The Bike: There are no other pieces of equipment in your list that will meet the cost of the bike. You can use an existing bike (like Val did), buy a used bike for under $100, or spend as much money as you want (the sky is the limit in some cases). Now, before you run out and spend more than the value of your car on a real tri-bike, remember that even Chrissy Wellington won her first Ironman Kona on a Drop Bars with clip-on aero bars. Of course that bike was a Cervelo P2C tricked out with full Dura-ace groupo and an HED wheelset. Even Lance said, "It's not about the bike." The best place to start is a bike that fits your budget and your body.

A word about bike sizing: Any good LBS should be able to size your bike to you. If you are going to spend hundreds of hours training, commuting, and/or racing on a bike in an aero position a fit is more important than you may realize: as with other repetitive strain injuries, the right positioning and posture can prevent countless hours of pain and thousands of dollars. A post-purchase bike fit is covered by most insurance companies to make sure your bike is adjusted to fit your specific body needs. 

Bike Accessories: After you buy a helmet (required at all races in the US) the basic item you need is some type of hydration (i.e. water bottle and mount). The cheapest are only a few dollars. Other essential items are bike shoes, with compatible pedals, and perhaps a bike computer. My friend Val went old-school with a set of clip-pedals for under $20, which is what I would consider the bare minimum for any race. Without clips or a clipless pedal/shoe combination you cannot capture the energy of upward/backward pedal strokes and will waste precious muscle energy on the down-stroke, which is the same primary muscle group you use when you run. 

Bike Computer: There are a TON of toys you add to your bike, including GPS devices with mapping and directions (I use an old Garmin Edge 705 or Forerunner 310XT), but why not just use your smartphone? If you have an iPhone, Andriod, or Windows Phone then you have all that functionality already. Go download a free fitness app and you will have speed and GPS data. You can even add on a heart-rate monitor to your iPhone for under $100.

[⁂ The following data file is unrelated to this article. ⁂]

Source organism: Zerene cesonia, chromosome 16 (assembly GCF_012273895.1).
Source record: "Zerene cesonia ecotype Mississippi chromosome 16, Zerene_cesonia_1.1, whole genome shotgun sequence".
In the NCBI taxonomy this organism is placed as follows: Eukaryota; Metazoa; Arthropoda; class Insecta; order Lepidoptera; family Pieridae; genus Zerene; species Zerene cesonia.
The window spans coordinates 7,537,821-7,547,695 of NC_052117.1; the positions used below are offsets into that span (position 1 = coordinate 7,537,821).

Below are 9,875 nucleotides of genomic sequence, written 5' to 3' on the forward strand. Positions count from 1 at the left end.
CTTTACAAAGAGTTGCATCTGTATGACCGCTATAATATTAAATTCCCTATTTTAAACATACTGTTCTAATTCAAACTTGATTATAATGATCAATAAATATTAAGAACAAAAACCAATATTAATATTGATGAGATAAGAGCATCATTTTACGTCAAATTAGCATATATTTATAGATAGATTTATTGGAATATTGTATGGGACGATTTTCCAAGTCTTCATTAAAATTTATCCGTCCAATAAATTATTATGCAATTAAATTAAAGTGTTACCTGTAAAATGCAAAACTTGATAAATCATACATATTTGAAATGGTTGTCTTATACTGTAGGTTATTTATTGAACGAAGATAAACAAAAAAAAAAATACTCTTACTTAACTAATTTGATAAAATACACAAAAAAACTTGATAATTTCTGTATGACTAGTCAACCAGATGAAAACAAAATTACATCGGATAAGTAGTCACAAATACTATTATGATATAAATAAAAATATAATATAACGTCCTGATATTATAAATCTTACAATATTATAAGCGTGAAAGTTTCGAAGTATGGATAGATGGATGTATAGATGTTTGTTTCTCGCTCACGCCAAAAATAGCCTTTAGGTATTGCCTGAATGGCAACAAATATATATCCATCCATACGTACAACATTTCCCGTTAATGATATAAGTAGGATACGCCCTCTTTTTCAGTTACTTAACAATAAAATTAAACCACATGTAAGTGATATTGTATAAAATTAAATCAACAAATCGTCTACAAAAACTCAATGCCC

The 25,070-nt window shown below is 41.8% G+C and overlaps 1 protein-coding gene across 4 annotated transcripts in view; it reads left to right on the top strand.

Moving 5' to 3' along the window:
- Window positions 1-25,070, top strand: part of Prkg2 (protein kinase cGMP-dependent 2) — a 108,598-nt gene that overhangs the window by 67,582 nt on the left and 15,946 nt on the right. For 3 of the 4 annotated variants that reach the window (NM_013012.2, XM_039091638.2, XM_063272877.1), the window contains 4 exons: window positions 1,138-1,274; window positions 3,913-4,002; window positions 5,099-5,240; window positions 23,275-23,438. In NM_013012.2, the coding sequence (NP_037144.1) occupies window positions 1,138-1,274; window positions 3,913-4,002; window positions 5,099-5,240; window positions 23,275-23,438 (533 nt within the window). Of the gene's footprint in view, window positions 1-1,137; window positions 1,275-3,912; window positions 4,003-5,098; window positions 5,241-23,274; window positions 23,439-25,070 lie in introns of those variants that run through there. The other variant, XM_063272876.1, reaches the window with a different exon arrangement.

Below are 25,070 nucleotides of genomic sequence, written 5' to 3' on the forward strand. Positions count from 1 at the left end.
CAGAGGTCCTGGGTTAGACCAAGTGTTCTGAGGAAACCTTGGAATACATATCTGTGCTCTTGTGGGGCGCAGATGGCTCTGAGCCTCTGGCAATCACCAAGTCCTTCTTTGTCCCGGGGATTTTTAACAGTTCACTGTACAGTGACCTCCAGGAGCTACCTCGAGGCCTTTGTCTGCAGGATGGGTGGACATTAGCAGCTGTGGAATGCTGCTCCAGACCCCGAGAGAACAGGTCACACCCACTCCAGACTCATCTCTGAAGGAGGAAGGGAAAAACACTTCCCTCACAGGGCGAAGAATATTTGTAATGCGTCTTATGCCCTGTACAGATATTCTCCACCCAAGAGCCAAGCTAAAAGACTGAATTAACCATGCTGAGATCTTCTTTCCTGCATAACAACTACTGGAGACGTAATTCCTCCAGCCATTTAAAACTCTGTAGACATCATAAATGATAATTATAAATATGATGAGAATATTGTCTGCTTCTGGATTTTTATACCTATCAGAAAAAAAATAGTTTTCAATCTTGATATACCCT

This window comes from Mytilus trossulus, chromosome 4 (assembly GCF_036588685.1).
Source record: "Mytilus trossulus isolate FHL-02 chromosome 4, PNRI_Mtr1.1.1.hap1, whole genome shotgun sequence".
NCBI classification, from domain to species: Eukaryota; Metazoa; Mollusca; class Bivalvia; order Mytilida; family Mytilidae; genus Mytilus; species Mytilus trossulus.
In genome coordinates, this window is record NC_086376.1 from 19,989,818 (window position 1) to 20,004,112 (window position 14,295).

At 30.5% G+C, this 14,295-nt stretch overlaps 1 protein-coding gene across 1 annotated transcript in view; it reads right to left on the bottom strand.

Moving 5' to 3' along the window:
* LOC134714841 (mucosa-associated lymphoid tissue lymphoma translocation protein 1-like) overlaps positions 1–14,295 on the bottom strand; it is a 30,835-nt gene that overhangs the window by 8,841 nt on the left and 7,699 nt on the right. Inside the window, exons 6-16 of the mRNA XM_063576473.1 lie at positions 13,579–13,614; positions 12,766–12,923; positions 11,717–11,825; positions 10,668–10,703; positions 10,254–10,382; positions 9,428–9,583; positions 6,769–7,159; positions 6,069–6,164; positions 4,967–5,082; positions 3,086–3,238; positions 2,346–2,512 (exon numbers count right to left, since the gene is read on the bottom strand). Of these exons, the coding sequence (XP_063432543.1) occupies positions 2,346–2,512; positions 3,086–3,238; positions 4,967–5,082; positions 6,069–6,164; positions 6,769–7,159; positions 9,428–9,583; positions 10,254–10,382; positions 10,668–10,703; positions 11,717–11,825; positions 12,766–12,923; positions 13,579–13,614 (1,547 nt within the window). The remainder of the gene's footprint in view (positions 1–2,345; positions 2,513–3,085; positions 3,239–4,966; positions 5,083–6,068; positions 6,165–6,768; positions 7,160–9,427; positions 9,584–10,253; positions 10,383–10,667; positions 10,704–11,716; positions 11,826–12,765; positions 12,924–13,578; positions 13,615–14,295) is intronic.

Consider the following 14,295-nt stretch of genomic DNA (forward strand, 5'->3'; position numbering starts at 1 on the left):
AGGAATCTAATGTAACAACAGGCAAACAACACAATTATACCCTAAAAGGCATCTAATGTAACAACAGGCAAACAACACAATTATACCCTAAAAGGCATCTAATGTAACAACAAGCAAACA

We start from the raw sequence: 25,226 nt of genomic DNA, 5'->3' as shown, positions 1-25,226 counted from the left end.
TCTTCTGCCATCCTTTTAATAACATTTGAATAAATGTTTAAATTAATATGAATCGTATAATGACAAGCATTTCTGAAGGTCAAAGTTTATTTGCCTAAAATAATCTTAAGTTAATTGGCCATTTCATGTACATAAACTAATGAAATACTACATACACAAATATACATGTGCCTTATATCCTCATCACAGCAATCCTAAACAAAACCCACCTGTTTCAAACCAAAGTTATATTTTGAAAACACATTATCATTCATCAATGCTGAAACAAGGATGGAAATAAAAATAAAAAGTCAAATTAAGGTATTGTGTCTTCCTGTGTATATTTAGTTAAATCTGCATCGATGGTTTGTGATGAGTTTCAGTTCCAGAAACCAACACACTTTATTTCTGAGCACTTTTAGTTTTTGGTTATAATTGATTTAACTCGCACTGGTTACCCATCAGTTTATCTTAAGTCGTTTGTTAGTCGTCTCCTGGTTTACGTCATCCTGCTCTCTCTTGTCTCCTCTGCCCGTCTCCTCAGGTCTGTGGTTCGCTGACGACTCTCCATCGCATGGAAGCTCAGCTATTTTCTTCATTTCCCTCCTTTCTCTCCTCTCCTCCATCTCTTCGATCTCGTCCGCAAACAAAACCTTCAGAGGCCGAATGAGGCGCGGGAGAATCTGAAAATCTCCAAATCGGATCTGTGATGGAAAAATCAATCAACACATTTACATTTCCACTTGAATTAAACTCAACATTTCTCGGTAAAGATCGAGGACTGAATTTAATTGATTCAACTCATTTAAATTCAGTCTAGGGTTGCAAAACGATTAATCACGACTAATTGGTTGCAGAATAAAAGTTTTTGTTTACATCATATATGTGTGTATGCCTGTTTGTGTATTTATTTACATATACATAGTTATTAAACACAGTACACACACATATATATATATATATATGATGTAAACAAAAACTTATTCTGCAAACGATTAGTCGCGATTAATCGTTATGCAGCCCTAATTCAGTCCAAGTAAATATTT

Repair Kit: Some racers, especially in the elite class, really go light on their repair kits or even skip it completely. If you, like me, are one those "finish at all costs" type of athletes then a good repair kit is essential but it doesn't have to cost much at all. A basic flat kit, an extra tube, and a CO2 pump will weigh only a pound or 2 and can cost less than $20. 

Bike-specific Clothing (Training): Jerseys and shorts can be a very personal item in terms of fit, use, and style but one thing is for sure: a good pair of bike shorts goes a long way. Or at least it can help you go a long way with lower body impact than a cheaper pair of shorts. Best advice I heard early on: buy a really cheap jersey and use the money you saved to buy the best shorts you can afford. Your nether-regions will thank you later (as opposed to screaming).

Beaver Lake Tri 2010Running Gear

Running Shoes: Along with tri shorts, running footwear is another area where you should be careful about getting overly cheap. Properly fit footwear is the first requirement but it must also fit your running style. A quick visit to a podiatrist or running store for a gait analysis (i.e. how do you run?) will help determine the best type of shoe. I have been wearing Asics Gel Kayano shoes for the past several years and LOVE the feel, although I have been experimenting with minimalist footwear with some success. 

Once you know what works best for you there is nothing to stop you from buying online. My favorite source for shoes has been Ebay. Search for your specific make/model/size of shoe and you can find screaming deals for as much as 50-70% off, especially if it is "last year's model".